Mourning My New Orleans

Our family has lived there for a century. Where will we go now?

What will be left when the residents return?

I have to keep reminding myself that this is the same patch of land where I went to school and played baseball and had dinner with my grandparents every Friday night. Every time some new, awful report bubbles up—of prisoners rioting, of looters menacing Children’s Hospital, of water so high there aren’t roofs to wave a white flag from, of people lying on the interstate waiting for someone to tell them where to go and what to do—New Orleans seems more like a scene out of 28 Days Later than a place where people ever lived and worked and raised their families.

A little more than 48 hours after Katrina strafed the city, I’m starting to mourn a place that’s not quite dead but seems too stricken to go on living. The promises early yesterday that breached levees would be patched with airlifted sandbags came to nothing. The exhausted-looking mayor reported last night that the sandbag-dropping helicopters didn’t show up. So much for deus ex machina.

Local television stations, now streaming their broadcasts online, plead with people who aren’t watching: You will be arrested if you’re found on the street in Plaquemines Parish. Don’t drink the water in St. Tammany until you’ve boiled it for a good long while. On the Times-Picayune’s message boards, supplications stack up unanswered: “Looking for Gary,” “Looking for Teldrich,” “Carole & Monte DAVIS???” I search for the names of friends who stayed behind and don’t find them. I’m sure they’re riding it out somewhere, on a second floor without electricity or water to drink or in a shelter with thousands of others, but it’s impossible to reach them. The cell phones are dead and all the circuits are busy anyway.

As the endlessly looping aerial footage shows little more than a giant lake with highway overpasses peeking out, I’m glad I wasn’t there and terrified I never will be again. A friend from high school told me he took the scenic route out of town on Sunday morning so he could remember the places he needed to remember: Molly’s at the Market, the Warehouse District, the Uptown JCC, the corner of St. Charles Avenue where he drank his first beer. I squint at the screen, searching for some kind of landmark to say goodbye to, but the only thing that’s recognizable is the Superdome, which now looks like a potato with the skin peeled off to reveal the rotten insides.

As I watch my hometown slowly drown on CNN, it’s hard to keep track of all the things to feel guilty about. I’m ashamed that my family has lived in New Orleans for 100 years yet I don’t know the city well enough to figure out what they’re showing on the helicopter flybys. There are so many canonical things—eating at Galatoire’s, listening to traditional jazz at Preservation Hall, visiting the Cabildo—that I somehow never got around to doing. Even with the cracked levees threatening to spill Lake Pontchartrain over the entire East Bank of New Orleans, the French Quarter, the Garden District, and Uptown (where my parents live) will most likely survive because they’re on relatively high ground. The poorest neighborhoods, though, are the lowest-lying ones. Places like Treme and the Lower Ninth Ward are full of people without the means to have gotten themselves out; the ones left behind had the least to lose but lost whatever they had.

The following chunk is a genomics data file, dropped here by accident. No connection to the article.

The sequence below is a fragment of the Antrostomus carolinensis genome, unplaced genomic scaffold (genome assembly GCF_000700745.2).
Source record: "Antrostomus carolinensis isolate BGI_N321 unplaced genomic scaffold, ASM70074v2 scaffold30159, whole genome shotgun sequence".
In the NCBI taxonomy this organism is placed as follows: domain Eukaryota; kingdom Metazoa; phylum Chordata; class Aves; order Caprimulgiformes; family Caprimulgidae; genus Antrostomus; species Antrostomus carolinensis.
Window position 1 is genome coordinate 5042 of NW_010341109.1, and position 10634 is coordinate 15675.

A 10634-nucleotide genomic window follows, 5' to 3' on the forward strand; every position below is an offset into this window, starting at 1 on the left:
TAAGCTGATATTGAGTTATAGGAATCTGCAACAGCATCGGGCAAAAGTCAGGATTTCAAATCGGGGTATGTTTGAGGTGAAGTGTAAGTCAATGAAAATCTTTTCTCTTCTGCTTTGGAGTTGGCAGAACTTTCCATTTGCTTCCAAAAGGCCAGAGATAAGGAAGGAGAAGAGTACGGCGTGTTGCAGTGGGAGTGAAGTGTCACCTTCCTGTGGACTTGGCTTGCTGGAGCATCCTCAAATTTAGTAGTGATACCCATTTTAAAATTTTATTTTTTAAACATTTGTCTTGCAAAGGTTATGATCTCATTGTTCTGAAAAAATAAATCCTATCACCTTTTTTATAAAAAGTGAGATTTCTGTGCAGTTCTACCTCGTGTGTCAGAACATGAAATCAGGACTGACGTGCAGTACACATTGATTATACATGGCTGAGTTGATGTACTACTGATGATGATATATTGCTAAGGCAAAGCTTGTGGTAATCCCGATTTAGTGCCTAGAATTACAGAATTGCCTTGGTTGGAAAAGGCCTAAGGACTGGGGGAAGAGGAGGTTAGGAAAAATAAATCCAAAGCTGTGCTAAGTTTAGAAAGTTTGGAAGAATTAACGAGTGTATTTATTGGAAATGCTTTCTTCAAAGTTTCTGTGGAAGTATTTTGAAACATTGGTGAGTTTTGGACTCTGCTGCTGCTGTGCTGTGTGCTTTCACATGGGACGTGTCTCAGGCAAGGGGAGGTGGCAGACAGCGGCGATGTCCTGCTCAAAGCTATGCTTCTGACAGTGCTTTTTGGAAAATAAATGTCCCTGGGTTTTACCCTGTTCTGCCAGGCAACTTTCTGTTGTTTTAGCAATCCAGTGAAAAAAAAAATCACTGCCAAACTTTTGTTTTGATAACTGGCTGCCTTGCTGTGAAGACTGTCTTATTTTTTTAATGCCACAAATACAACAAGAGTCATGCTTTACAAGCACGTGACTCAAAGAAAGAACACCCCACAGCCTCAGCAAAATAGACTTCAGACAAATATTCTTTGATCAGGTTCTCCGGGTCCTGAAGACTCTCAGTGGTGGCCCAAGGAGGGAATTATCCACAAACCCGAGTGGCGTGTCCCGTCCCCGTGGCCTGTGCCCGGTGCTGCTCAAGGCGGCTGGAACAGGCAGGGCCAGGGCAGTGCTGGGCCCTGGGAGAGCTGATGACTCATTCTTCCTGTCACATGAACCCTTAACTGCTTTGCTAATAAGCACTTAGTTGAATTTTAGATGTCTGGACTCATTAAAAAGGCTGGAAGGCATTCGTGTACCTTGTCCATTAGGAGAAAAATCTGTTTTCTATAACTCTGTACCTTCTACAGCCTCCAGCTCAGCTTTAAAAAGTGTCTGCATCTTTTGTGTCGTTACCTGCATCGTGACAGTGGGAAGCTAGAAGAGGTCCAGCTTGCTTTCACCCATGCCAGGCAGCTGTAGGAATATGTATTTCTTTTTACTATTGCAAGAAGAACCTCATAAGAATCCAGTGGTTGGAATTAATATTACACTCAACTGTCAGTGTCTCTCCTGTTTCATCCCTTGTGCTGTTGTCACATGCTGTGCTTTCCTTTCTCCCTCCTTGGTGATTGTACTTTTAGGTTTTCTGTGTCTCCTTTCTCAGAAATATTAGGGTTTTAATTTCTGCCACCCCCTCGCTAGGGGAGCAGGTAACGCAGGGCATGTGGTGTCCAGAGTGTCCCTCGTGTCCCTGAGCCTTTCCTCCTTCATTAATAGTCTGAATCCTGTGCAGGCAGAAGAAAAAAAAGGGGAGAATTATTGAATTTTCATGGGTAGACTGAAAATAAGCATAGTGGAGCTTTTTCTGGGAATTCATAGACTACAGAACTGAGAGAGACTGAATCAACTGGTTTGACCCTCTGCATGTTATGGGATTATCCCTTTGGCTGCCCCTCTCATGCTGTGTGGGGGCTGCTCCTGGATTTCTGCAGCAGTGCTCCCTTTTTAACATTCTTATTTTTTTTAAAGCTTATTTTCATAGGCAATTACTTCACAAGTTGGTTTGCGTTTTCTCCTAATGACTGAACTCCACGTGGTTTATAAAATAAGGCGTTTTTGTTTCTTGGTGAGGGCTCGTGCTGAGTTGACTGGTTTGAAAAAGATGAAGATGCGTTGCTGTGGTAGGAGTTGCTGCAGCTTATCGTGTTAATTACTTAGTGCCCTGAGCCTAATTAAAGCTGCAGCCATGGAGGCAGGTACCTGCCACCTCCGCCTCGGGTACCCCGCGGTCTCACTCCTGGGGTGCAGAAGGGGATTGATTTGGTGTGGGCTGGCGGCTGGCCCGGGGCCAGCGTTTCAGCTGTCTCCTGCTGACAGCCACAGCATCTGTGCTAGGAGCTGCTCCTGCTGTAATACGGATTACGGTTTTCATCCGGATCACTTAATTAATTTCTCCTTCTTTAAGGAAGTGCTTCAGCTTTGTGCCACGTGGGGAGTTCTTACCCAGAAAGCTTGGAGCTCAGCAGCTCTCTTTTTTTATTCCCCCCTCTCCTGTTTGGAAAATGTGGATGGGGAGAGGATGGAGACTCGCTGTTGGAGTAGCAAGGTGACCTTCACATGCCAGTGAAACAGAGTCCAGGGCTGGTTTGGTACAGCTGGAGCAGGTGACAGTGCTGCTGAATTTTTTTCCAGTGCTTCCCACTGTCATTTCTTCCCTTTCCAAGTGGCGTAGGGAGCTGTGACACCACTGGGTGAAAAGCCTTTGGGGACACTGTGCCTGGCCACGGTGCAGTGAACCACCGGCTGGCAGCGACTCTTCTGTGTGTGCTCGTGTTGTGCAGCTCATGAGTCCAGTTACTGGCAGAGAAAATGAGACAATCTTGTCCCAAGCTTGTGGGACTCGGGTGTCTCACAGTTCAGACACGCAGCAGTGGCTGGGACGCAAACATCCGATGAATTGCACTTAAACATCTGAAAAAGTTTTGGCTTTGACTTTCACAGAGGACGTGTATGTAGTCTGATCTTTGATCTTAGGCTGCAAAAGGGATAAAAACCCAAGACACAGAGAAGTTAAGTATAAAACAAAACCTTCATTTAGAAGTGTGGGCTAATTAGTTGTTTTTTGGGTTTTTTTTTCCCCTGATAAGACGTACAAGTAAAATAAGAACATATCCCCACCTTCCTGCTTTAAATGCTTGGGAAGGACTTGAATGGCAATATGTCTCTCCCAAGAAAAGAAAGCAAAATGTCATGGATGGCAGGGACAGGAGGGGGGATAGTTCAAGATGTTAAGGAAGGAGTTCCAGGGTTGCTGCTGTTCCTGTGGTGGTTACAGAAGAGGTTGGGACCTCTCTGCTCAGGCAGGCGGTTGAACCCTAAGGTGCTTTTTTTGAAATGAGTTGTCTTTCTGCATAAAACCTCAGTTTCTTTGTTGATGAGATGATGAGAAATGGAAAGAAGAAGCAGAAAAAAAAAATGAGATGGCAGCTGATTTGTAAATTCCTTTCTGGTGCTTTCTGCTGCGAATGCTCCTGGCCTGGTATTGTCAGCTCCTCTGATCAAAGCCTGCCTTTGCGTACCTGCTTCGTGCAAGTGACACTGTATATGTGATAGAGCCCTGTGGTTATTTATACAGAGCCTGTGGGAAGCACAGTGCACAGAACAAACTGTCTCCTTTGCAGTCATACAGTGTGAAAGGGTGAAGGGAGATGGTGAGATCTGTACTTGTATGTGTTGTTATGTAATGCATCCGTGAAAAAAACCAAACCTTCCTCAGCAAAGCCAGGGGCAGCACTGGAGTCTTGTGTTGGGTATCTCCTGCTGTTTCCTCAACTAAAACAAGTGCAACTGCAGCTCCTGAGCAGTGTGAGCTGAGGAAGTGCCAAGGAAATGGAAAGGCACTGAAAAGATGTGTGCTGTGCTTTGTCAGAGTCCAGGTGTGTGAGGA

I’m grateful that my parents and grandparents and aunt and uncles and cousins got out in time, but I’m worried about what they’ll go back to once the water recedes and the fallen oaks get cleared. I’m more worried that they won’t go back at all.

My father and his father and his father all grew up in New Orleans and went to medical school there and stayed in town to practice medicine. But for all its multigenerational families, New Orleans is—or maybe was—a place where a third of the people live below the poverty line and where the job market has been stagnant for decades. The gentrification of Marigny and Bywater in the last few years brought hope that the urban renewal that had come to so many other cities might not pass by New Orleans entirely. Those neighborhoods are now underwater. The city will get rebuilt no matter what, if only for the oil and gas industries. But who all is going to be there?

I don’t remember much of what I did when I went down to visit my folks a few months ago: ate some fried seafood at some hole in the wall, went to my grandparents’ house, probably walked under the canopy of oak trees in Audubon Park. Maybe it’s a heartless thing to say when there are still people down there in the muck, but it’s tragic to think of all those beautiful trees, in the park and on the Uptown streets that I drove through every day, toppled and on the ground, waiting to be chopped into bits and trucked away. There are friends’ houses that will no doubt be so much flotsam, neighborhood restaurants that won’t serve another oyster po’ boy, bars where the jukebox won’t ever play Allen Toussaint or Ernie K-Doe again.

With the water in the city still rising, there are rumors floating that they might have to dynamite the levees to get the water flowing back to Lake Pontchartrain. Maybe the only way to save it is to blow part of it up and start over. Next time, I’ll make sure to remember everything.